|Usual Suspect Number Two: Capital Investment |
Such have-our-cake-and-eat-it-too behavior could be justified if after-tax corporate profits were rising as a percentage of GDP. They were, and significantly so, from 1986 through the onset of the Asian crisis at the end of the third quarter in 1997. But the loss of global customers and the cannibalistic competition from new domestic investment lowered this profitability precipitously, all the way until the end of the first quarter of 2002, the very time at which the bottom dropped out of stocks.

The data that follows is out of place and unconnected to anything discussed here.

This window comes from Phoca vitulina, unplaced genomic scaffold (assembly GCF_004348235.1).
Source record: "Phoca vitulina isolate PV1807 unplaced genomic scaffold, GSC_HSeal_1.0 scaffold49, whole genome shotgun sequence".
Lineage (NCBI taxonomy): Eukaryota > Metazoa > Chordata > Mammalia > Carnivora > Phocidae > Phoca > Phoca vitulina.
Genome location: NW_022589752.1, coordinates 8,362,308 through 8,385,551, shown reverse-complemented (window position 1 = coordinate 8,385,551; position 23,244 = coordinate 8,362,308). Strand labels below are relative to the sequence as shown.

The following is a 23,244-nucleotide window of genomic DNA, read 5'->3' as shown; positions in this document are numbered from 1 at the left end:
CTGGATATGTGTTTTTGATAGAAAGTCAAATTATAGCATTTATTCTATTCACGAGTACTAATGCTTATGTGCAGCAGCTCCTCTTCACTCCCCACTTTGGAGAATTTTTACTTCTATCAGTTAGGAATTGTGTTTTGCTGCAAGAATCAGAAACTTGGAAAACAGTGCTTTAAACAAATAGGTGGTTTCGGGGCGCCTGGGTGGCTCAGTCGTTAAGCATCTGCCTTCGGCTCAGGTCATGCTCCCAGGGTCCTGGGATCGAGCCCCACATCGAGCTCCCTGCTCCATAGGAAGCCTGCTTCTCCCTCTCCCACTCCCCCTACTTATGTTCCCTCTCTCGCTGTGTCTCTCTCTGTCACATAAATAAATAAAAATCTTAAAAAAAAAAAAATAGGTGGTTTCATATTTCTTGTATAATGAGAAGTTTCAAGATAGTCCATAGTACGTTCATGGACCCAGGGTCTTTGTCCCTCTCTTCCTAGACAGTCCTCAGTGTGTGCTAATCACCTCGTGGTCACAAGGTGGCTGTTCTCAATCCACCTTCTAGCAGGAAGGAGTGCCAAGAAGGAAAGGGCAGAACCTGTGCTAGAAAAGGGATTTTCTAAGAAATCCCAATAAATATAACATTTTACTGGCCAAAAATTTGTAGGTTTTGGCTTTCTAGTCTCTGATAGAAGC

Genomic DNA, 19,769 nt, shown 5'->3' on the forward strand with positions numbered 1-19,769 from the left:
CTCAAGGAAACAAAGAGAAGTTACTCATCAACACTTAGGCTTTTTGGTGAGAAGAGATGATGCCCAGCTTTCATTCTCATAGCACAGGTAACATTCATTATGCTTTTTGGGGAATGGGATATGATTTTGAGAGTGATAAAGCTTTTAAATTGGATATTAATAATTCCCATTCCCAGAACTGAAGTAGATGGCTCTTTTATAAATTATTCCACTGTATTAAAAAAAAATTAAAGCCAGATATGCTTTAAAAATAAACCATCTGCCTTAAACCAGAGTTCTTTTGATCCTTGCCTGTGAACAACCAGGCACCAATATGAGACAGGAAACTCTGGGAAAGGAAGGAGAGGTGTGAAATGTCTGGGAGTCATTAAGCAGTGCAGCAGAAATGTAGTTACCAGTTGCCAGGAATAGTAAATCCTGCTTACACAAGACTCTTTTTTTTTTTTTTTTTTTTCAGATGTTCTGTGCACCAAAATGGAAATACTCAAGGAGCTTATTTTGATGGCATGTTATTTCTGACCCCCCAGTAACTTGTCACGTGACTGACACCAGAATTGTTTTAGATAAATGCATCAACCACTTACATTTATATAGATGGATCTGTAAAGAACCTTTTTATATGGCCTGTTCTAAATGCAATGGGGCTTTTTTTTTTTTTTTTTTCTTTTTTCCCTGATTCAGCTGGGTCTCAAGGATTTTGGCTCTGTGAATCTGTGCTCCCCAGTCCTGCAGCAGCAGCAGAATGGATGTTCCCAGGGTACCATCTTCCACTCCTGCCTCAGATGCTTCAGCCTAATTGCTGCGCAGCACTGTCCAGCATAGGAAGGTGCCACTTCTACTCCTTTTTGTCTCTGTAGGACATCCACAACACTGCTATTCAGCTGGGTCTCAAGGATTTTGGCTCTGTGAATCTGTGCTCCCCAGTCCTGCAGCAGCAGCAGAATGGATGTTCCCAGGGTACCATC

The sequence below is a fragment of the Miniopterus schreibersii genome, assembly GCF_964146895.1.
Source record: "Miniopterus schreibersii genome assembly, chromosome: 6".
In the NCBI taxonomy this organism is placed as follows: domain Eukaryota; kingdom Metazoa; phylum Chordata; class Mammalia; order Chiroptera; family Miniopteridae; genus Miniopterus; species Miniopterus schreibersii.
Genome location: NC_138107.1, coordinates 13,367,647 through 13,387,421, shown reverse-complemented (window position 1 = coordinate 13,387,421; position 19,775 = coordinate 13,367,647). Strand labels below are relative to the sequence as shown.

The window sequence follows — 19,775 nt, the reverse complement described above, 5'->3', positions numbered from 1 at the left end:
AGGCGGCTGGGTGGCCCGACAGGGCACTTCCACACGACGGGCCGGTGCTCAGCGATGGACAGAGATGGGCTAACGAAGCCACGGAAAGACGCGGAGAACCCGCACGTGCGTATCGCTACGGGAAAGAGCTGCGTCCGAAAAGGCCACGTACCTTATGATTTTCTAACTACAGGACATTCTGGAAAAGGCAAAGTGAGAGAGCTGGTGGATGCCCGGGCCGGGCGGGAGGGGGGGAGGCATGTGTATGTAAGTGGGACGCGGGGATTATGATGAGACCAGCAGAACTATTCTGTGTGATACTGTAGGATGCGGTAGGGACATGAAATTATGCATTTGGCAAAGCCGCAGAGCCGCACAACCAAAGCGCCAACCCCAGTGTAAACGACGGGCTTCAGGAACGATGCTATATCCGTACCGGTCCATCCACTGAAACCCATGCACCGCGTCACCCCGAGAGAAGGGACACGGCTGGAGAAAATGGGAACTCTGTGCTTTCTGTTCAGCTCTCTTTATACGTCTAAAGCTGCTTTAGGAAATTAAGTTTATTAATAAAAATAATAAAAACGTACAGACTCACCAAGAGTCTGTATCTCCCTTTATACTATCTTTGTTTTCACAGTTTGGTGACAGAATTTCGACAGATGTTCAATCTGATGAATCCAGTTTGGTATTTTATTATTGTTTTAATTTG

|Usual Suspect Number Three: Corporate Profits |